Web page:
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FORMULA 1

RED BULL RACING ON FRIDAY PRACTICE IN MELBOURNE

DANIEL RICCIARDO
First Practice Session: 1:24.886, Position: 3, Laps: 19
Second Practice Session: 1:24.650, Position: 5, Laps: 27
“We looked pretty strong this morning and then we tried a few things this afternoon but I don’t think they worked in our favour. I’d like to learn a bit more from this afternoon’s session and then if we could pull all of that together with the strength of this morning I’ll be happy. Mercedes sure is quick but it’s more Lewis at the moment than Valtteri, who looks like he’s more in the group of Ferrari. I think we can be there as well. Pole might be a stretch but I think we can be in that next little group with the right set-up and the right lap in quali. If Lewis does the perfect lap then that’ll be a challenge to take the pole away from him but we’re not too far off. You certainly feel more traction with the new tyres. I thought the times would have been quicker though; this morning I felt a big chunk of grip but I was expecting low twenties. There is still time to improve tomorrow. I think the wind changes so that’ll make a quicker lap time but the traction is nice. It felt awesome to be out on the track this morning, I just felt I was back in my happy place and it was cool to already see so many fans on a Friday. It’s also a circuit I enjoy because it’s a fun layout. I think we can have a very good weekend from here.”

MAX VERSTAPPEN
First Practice Session: 1:25.246, Position: 4, Laps: 19
Second Practice Session: 1:25.013, Position: 6, Laps: 8
“Today was about trying to find and improve the balance of the car after getting out on track for the first Friday practice of the year. We are about where I expected us to be, we have some work to do overnight to make sure we are in a good position for tomorrow and can get the best out of the car. It was nice to try the RB13 for the first time here at Albert Park, it definitely felt faster and a bit more enjoyable through the corners, being a street circuit it will improve by qualifying quite a lot which means more fun for us. I ran wide and ended up on the grass which unfortunately damaged the floor and cut short the second session for me. Mercedes seem quick once again so they are the target to beat but we must also do some work overnight to be ahead of Ferrari who also look strong. Hopefully we will have a good start on Sunday, then we are at the front and can make it hard to overtake.”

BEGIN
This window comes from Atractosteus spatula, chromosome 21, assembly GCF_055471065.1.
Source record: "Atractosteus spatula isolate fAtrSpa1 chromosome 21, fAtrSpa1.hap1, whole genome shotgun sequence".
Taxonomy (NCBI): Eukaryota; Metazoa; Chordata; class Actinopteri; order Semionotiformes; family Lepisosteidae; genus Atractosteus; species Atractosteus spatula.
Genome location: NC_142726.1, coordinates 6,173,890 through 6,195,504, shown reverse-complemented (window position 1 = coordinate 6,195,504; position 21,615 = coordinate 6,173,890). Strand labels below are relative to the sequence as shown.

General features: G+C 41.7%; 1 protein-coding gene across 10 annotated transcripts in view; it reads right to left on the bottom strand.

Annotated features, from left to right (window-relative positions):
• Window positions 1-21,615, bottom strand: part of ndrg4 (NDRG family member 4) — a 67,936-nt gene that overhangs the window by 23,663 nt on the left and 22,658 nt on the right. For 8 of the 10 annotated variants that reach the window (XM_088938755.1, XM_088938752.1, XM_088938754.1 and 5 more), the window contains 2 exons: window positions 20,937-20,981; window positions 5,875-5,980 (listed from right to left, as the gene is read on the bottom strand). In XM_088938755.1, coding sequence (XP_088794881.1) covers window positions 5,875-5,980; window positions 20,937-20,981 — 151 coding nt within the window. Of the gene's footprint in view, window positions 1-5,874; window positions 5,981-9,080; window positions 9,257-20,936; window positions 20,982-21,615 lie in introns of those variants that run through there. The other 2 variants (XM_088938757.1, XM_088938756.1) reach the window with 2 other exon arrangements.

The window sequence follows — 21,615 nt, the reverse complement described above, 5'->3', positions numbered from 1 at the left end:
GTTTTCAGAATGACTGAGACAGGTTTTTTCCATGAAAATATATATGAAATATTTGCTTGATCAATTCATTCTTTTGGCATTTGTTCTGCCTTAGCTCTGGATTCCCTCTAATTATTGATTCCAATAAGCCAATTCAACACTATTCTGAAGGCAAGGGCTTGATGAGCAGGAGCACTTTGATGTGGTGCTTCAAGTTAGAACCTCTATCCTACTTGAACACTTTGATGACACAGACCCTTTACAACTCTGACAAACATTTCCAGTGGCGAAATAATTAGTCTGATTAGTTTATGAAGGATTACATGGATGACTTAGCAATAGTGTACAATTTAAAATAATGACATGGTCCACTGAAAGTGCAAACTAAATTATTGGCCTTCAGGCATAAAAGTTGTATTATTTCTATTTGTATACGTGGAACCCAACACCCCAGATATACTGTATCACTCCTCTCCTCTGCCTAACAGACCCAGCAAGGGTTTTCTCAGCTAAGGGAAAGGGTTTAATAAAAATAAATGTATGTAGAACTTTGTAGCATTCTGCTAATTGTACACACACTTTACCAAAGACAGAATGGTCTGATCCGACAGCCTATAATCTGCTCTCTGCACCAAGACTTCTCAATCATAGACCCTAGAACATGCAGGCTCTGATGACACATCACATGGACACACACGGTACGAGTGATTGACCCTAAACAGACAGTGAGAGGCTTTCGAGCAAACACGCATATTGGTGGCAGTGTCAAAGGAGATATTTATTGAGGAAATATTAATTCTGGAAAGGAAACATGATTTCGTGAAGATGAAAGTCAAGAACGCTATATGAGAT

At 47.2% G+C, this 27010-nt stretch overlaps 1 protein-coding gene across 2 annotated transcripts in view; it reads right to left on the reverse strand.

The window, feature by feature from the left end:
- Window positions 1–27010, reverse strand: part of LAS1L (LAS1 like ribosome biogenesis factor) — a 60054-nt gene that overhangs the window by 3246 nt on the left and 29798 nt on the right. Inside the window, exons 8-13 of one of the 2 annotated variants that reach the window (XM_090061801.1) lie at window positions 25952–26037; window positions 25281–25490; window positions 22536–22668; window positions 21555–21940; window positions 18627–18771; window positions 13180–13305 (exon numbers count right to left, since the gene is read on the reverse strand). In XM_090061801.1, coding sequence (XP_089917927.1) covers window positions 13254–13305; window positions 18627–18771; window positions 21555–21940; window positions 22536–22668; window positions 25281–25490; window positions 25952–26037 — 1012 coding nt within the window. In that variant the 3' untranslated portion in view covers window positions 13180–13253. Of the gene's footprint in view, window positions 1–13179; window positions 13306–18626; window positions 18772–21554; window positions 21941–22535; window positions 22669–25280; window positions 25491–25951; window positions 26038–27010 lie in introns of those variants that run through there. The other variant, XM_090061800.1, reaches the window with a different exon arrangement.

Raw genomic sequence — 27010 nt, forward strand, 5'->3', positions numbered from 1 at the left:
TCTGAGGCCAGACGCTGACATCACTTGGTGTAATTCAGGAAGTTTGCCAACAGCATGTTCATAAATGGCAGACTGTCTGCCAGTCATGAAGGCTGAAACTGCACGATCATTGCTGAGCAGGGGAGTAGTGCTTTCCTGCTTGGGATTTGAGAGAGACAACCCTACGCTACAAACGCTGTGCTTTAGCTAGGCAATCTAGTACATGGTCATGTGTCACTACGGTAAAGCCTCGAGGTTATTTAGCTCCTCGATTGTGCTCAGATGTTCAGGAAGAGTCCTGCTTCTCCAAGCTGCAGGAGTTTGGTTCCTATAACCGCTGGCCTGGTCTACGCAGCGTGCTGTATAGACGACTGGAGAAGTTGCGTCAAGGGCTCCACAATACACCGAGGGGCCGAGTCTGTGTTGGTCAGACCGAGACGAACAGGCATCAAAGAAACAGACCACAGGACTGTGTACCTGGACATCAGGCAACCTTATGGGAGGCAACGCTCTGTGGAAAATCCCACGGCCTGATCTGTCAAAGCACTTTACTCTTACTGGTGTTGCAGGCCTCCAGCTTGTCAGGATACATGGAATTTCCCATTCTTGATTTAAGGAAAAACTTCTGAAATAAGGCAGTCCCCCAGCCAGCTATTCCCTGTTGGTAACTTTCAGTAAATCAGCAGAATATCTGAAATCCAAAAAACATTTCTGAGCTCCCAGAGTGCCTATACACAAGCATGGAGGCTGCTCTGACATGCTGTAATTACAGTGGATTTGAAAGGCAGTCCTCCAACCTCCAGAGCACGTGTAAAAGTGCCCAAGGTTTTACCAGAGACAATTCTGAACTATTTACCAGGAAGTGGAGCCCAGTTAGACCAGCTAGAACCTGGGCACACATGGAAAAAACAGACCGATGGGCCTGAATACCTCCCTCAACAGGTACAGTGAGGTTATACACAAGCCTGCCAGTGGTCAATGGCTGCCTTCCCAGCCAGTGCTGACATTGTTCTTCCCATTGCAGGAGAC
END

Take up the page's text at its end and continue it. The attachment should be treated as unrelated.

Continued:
GP3

GP3 SEASON OPENS WITH ESTORIL TEST

Portugal circuit hosts first action of 2017

The 2017 GP3 Series season opens this week with the first pre-season test, to be held at the Circuito de Estoril on 22-23 March. The teams and drivers will use the 2 day test to start preparations for the opening race of the season, at the Circuit de Barcelona-Catalunya on 12-14 May.

Reigning champions ART Grand Prix carry car numbers 1-4, with Jack Aitken given the honour of carrying #1: the Anglo-Korean driver moves to ART this year after a strong debut season last year, and will hope to build on the race-winning experience he picked up with DAMS. Nirei Fukuzumi returns with the French squad to prove that the promise he showed can bear fruit, while Mercedes junior George Russell and FFSA member Anthoine Hubert step up to make their series’ debuts with the squad.

Arden International will be looking to build on their successful 2016 with a mixture of experience and speed: Red Bull junior Niko Kari has signed with the British outfit for his debut season, as has young Italian charger Leonardo Pulcini, while Steijn Schothurst carries the hopes of the Netherlands as he moves across to Arden following a learning season last year with Campos.

Over at Trident the Italian team will host the experienced line up of Kevin Joerg (who moves to Trident after racing last year with DAMS) and Giuliano Alesi (who returns with his Italian hosts once again). Joining the pair for this test will be American Ryan Tveter and Frenchman Dorian Boccolacci, who will be hoping to impress their hosts as they look to organise their seasons.